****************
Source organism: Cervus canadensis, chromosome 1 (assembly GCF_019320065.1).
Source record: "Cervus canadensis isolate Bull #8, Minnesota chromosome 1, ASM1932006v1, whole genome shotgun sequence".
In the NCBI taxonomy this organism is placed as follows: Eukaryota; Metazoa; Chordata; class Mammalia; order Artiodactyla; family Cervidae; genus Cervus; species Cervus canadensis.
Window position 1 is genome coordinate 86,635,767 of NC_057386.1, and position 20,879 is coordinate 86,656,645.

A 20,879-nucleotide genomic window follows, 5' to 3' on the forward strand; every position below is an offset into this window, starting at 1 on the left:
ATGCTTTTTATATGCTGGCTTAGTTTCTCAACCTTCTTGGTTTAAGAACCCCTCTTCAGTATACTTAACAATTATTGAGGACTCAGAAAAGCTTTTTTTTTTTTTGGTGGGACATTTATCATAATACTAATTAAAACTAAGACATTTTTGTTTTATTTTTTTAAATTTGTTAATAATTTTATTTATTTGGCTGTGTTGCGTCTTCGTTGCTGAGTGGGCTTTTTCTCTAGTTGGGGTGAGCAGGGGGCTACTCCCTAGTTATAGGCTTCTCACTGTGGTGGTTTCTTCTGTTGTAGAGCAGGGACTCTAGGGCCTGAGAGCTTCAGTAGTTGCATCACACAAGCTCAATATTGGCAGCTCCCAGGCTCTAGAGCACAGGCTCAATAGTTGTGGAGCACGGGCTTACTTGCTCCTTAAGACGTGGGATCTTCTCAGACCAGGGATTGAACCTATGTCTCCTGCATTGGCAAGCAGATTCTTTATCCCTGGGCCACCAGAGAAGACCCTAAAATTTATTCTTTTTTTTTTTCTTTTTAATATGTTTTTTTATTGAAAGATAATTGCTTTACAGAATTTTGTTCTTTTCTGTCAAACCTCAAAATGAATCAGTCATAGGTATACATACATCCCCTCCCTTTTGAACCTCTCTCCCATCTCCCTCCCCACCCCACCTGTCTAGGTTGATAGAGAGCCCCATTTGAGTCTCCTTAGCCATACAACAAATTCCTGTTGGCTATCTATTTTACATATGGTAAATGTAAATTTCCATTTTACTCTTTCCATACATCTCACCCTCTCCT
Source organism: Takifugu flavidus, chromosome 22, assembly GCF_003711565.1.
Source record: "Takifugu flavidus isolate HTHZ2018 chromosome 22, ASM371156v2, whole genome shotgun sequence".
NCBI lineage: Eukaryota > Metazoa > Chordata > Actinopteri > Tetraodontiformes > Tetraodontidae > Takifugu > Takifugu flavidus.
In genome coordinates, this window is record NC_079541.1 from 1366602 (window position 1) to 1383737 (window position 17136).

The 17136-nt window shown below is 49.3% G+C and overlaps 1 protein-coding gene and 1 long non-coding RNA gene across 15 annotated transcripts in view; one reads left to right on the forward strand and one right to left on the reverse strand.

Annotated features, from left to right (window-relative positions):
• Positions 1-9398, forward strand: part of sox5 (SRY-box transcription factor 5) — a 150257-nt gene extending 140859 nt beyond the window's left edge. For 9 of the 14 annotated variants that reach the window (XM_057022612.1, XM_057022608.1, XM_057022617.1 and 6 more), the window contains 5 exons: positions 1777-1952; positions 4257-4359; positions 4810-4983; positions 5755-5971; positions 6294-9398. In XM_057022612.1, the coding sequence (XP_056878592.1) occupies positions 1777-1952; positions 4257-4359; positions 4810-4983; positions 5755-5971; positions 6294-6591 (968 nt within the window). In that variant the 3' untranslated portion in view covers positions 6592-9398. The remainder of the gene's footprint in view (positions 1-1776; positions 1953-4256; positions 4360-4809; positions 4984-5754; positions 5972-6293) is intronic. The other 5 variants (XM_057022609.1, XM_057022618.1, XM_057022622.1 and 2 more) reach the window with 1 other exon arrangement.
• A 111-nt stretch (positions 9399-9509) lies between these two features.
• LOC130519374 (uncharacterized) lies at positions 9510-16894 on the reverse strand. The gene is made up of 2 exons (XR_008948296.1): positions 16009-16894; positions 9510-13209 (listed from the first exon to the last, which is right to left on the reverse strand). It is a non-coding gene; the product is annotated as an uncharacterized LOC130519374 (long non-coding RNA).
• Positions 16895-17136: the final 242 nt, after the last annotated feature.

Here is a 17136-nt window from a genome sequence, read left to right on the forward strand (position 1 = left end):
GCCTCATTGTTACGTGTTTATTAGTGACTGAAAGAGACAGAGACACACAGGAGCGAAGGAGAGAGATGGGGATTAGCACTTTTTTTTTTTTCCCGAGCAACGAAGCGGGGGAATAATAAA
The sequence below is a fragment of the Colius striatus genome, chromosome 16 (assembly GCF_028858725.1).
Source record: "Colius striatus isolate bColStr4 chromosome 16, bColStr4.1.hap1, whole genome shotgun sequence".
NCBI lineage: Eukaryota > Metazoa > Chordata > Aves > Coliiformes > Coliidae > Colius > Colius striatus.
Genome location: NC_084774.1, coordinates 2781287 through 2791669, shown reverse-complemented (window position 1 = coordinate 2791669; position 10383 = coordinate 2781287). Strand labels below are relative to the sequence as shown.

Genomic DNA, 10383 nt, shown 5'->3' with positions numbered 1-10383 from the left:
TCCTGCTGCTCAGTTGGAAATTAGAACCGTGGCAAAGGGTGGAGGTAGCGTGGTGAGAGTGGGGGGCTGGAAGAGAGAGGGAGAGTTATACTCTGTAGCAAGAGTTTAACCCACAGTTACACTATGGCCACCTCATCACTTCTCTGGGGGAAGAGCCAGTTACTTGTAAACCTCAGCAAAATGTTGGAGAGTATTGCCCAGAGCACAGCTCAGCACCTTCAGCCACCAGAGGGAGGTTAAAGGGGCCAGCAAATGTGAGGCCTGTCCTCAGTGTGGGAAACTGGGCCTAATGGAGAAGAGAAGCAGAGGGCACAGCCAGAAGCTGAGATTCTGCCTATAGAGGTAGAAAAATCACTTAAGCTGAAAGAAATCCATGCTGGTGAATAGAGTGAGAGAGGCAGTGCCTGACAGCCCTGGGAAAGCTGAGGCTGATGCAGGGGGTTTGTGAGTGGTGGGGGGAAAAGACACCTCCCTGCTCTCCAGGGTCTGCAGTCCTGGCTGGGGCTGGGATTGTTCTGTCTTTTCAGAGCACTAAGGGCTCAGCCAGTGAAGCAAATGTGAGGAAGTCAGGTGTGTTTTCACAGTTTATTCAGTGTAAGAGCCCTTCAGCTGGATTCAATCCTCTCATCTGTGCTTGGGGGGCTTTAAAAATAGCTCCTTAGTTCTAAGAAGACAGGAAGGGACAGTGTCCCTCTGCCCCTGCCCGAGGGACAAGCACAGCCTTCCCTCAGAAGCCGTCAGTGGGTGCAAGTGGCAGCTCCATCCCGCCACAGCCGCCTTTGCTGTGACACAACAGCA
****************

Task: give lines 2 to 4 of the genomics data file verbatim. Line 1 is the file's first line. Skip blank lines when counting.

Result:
Source record: "Cervus canadensis isolate Bull #8, Minnesota chromosome 1, ASM1932006v1, whole genome shotgun sequence".
In the NCBI taxonomy this organism is placed as follows: Eukaryota; Metazoa; Chordata; class Mammalia; order Artiodactyla; family Cervidae; genus Cervus; species Cervus canadensis.
Window position 1 is genome coordinate 86,635,767 of NC_057386.1, and position 20,879 is coordinate 86,656,645.